Pulse duty factor pwm is therefore, by means of S912, reduced along a vertical line 946 (FIG. 32), thereby decreasing the mean value of the current delivered to the motor so that the rotation speed drops.
Rotation speed controller RGL (
When pronounced load changes occur, the operations just described can repeat several times. In principle, the rotation speed controller can adjust relative block length b and pulse duty factor pwm within the entire range enclosed by a dashed line 950 in
Many variants and modifications are, of course, possible within the context of the present invention.
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|U.S. Classification||318/434, 318/292, 318/599, 318/293|
|International Classification||H02P6/08, H02P6/00|
|Cooperative Classification||H02P2209/07, H02P6/26, H02P6/085, H02P6/28|
|European Classification||H02P6/00S, H02P6/00C, H02P6/08B|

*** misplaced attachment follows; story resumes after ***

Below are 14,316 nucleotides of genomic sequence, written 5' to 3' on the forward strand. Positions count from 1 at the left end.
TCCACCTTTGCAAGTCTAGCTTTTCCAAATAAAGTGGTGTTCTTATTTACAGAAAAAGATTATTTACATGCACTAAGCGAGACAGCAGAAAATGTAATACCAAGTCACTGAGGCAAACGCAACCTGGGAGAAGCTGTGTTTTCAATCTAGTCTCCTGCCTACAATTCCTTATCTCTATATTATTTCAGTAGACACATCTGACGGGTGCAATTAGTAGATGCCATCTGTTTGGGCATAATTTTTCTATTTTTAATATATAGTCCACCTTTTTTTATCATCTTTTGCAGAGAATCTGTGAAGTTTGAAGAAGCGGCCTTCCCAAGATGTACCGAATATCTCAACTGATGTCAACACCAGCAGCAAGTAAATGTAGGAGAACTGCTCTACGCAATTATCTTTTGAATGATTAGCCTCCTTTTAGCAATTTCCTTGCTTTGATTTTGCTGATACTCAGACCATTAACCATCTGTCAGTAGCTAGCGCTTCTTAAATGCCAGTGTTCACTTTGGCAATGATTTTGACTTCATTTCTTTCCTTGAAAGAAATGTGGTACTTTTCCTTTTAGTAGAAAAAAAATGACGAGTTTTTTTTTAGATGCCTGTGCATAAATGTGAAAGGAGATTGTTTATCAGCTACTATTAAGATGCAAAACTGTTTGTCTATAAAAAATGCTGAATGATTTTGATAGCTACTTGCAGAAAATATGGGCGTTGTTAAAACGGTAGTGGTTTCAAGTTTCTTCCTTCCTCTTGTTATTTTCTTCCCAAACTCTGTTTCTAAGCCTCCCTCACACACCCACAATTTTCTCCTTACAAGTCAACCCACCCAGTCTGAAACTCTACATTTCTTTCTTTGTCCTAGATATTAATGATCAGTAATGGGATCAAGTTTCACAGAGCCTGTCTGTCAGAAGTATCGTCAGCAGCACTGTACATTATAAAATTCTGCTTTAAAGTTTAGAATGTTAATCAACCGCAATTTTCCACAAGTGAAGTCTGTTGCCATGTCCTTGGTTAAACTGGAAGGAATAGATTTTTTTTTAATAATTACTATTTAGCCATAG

|May 29, 2003||AS||Assignment|
Owner name: PAPST-MOTOREN GMBH & CO. KG, GERMANY
Free format text: ASSIGNMENT OF ASSIGNORS INTEREST;ASSIGNORS:BERROTH, HANSJORG;HAHN, ALEXANDER;HELLER, FRANK;AND OTHERS;REEL/FRAME:014813/0105;SIGNING DATES FROM 20030417 TO 20030422
|Apr 21, 2005||AS||Assignment|
Owner name: EBM-PAPST ST. GEORGEN GMBH & CO. KG, GERMANY
Free format text: CHANGE OF NAME;ASSIGNOR:PAPST-MOTOREN GMBH & CO.KG;REEL/FRAME:016121/0873
Effective date: 20031020
|Feb 21, 2006||CC||Certificate of correction|
|Aug 5, 2008||FPAY||Fee payment|
Year of fee payment: 4
|Jul 11, 2012||FPAY||Fee payment|
Year of fee payment: 8